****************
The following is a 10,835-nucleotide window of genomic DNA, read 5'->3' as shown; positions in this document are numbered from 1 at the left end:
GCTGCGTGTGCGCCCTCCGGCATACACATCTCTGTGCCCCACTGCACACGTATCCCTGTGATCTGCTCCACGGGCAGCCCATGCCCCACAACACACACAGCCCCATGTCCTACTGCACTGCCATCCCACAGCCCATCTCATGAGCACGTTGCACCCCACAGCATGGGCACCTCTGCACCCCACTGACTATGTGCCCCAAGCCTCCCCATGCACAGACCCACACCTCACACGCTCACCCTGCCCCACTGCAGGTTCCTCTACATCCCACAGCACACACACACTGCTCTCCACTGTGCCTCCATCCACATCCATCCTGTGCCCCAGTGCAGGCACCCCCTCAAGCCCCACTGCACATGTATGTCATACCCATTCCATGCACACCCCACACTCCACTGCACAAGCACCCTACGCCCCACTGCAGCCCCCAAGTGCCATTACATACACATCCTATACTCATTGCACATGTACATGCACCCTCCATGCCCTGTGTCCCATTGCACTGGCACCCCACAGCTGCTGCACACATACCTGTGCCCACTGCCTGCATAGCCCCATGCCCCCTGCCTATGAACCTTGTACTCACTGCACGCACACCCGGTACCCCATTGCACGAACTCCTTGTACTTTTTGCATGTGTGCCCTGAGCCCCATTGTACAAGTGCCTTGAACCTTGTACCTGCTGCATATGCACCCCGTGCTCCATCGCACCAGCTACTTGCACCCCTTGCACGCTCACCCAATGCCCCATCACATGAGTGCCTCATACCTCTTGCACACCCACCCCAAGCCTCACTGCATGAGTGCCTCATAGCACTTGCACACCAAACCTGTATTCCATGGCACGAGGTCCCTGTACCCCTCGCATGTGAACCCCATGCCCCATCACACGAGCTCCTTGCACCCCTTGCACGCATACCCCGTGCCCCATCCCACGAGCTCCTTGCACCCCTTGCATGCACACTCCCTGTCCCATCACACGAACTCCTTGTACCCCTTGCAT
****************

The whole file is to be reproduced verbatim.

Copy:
The following is a 10,835-nucleotide window of genomic DNA, read 5'->3' as shown; positions in this document are numbered from 1 at the left end:
GCTGCGTGTGCGCCCTCCGGCATACACATCTCTGTGCCCCACTGCACACGTATCCCTGTGATCTGCTCCACGGGCAGCCCATGCCCCACAACACACACAGCCCCATGTCCTACTGCACTGCCATCCCACAGCCCATCTCATGAGCACGTTGCACCCCACAGCATGGGCACCTCTGCACCCCACTGACTATGTGCCCCAAGCCTCCCCATGCACAGACCCACACCTCACACGCTCACCCTGCCCCACTGCAGGTTCCTCTACATCCCACAGCACACACACACTGCTCTCCACTGTGCCTCCATCCACATCCATCCTGTGCCCCAGTGCAGGCACCCCCTCAAGCCCCACTGCACATGTATGTCATACCCATTCCATGCACACCCCACACTCCACTGCACAAGCACCCTACGCCCCACTGCAGCCCCCAAGTGCCATTACATACACATCCTATACTCATTGCACATGTACATGCACCCTCCATGCCCTGTGTCCCATTGCACTGGCACCCCACAGCTGCTGCACACATACCTGTGCCCACTGCCTGCATAGCCCCATGCCCCCTGCCTATGAACCTTGTACTCACTGCACGCACACCCGGTACCCCATTGCACGAACTCCTTGTACTTTTTGCATGTGTGCCCTGAGCCCCATTGTACAAGTGCCTTGAACCTTGTACCTGCTGCATATGCACCCCGTGCTCCATCGCACCAGCTACTTGCACCCCTTGCACGCTCACCCAATGCCCCATCACATGAGTGCCTCATACCTCTTGCACACCCACCCCAAGCCTCACTGCATGAGTGCCTCATAGCACTTGCACACCAAACCTGTATTCCATGGCACGAGGTCCCTGTACCCCTCGCATGTGAACCCCATGCCCCATCACACGAGCTCCTTGCACCCCTTGCACGCATACCCCGTGCCCCATCCCACGAGCTCCTTGCACCCCTTGCATGCACACTCCCTGTCCCATCACACGAACTCCTTGTACCCCTTGCAT